Is humanity constituted by a natural desire for God? This may seem a recondite question, yet it takes us to the heart of Christian soteriology, sin, perdition, and the universalist hope. If God has so constituted men and women to find their ultimate happiness only in Him, how is it that human beings refuse the Good that is God and instead prefer the misery that is sin? If God has bestowed upon man a natural desire to enjoy the Beatific Vision, does this mean that God is obligated to fulfill that desire?
Latin theologians devoted tens of thousands of hours of reflection to this question in the second millennium, concluding with the famous controversy initiated by Henri de Lubac with the publication of his book Surnaturel. Lawrence Feingold and David Bentley Hart explore aspects of this controversy in this YouTube conversation.
Benjamin Winter provides a summary of their discussion in “The Natural Desire to See God?”
Feingold is the author of The Natural Desire to See God According to St Thomas Aquinas and his Interpreters. For interesting takes on the question, see Louis Dupré, “On the Natural Desire of Seeing God,” and Ian MacFarland, “Maximus the Confessor on the Operation of the Will.” C. S. Lewis famously argued that humanity’s inability to find happiness in this world demonstrates the existence of God: “Argument From Desire.” I have not read extensively on the question posed, but the best book I have read so far is The Graced Horizon by Stephen J. Duffy.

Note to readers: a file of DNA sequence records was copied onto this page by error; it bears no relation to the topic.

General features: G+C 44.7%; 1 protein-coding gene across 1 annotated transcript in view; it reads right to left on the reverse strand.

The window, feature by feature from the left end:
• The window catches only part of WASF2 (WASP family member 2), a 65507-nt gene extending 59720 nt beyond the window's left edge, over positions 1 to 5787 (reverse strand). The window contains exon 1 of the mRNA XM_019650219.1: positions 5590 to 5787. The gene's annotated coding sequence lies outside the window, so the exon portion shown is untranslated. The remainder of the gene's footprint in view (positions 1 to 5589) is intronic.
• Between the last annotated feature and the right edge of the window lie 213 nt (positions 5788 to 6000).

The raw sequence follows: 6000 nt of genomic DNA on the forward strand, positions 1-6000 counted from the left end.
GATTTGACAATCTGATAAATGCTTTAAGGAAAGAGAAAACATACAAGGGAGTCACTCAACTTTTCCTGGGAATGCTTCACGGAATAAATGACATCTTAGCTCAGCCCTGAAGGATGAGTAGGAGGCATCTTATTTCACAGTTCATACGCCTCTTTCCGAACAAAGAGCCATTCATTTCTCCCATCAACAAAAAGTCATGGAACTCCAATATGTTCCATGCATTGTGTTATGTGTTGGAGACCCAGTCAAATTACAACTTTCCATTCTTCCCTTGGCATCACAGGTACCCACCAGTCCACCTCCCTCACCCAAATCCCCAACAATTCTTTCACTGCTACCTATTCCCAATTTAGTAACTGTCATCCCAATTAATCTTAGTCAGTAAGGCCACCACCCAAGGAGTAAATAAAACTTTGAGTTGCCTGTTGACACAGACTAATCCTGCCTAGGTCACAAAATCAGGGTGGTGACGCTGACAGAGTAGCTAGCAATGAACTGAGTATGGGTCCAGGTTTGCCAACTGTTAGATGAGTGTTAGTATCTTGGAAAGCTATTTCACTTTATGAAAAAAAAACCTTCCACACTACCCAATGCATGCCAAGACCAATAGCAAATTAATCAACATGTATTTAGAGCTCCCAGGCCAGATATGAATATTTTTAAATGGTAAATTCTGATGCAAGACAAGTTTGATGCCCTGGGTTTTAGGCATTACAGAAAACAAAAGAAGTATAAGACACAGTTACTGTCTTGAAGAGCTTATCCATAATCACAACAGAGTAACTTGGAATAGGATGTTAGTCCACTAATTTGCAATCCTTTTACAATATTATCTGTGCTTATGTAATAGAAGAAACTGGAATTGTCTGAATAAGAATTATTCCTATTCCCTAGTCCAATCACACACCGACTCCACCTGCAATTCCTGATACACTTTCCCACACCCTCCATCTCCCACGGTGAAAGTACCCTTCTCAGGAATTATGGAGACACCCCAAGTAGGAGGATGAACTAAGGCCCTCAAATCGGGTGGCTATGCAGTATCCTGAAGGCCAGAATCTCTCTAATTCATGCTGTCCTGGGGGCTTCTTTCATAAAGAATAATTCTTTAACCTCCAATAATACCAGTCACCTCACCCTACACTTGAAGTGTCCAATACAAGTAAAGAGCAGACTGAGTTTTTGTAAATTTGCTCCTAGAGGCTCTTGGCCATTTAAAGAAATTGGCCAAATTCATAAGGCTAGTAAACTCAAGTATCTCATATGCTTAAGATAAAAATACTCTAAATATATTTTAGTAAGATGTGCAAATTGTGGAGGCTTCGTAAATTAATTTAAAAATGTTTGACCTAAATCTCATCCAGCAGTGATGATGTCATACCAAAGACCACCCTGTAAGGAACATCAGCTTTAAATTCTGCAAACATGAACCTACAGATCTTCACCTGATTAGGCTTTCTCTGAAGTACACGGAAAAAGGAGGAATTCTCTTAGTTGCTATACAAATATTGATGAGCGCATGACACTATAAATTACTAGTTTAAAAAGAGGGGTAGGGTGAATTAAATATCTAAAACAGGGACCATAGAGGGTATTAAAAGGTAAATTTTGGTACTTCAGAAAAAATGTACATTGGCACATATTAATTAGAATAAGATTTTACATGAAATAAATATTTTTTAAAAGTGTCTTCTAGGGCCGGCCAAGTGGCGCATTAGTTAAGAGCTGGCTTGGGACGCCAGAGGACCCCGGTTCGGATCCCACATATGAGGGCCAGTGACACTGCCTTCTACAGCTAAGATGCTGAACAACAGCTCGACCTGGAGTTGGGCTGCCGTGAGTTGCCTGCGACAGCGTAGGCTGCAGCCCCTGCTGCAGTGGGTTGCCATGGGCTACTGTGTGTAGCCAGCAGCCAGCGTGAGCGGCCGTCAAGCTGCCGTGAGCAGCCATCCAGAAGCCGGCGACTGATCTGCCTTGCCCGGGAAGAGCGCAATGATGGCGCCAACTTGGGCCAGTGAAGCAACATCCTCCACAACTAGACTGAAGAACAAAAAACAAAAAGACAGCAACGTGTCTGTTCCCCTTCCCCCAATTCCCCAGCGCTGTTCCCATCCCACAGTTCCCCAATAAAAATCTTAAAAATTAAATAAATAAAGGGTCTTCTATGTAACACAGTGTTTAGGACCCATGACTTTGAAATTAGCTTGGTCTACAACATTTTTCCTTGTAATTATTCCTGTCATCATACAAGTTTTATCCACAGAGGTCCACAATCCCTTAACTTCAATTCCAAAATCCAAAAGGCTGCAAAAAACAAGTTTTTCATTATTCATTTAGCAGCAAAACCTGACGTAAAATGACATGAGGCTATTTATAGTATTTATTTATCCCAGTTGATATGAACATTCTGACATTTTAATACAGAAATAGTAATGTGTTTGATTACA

What I have not been able to find so far is a solid scholarly presentation of how the Church Fathers addressed, to the extent that they did, the question of humanity’s natural desire for God.
John Milbank briefly talks about the significance of the theology of Henri de Lubac in this YouTube interview:
Milbank advances a controversial and controverted reading of de Lubac and the natural desire for God in his book The Suspended Middle, which I have not read. Have you read it? What is your assessment of it?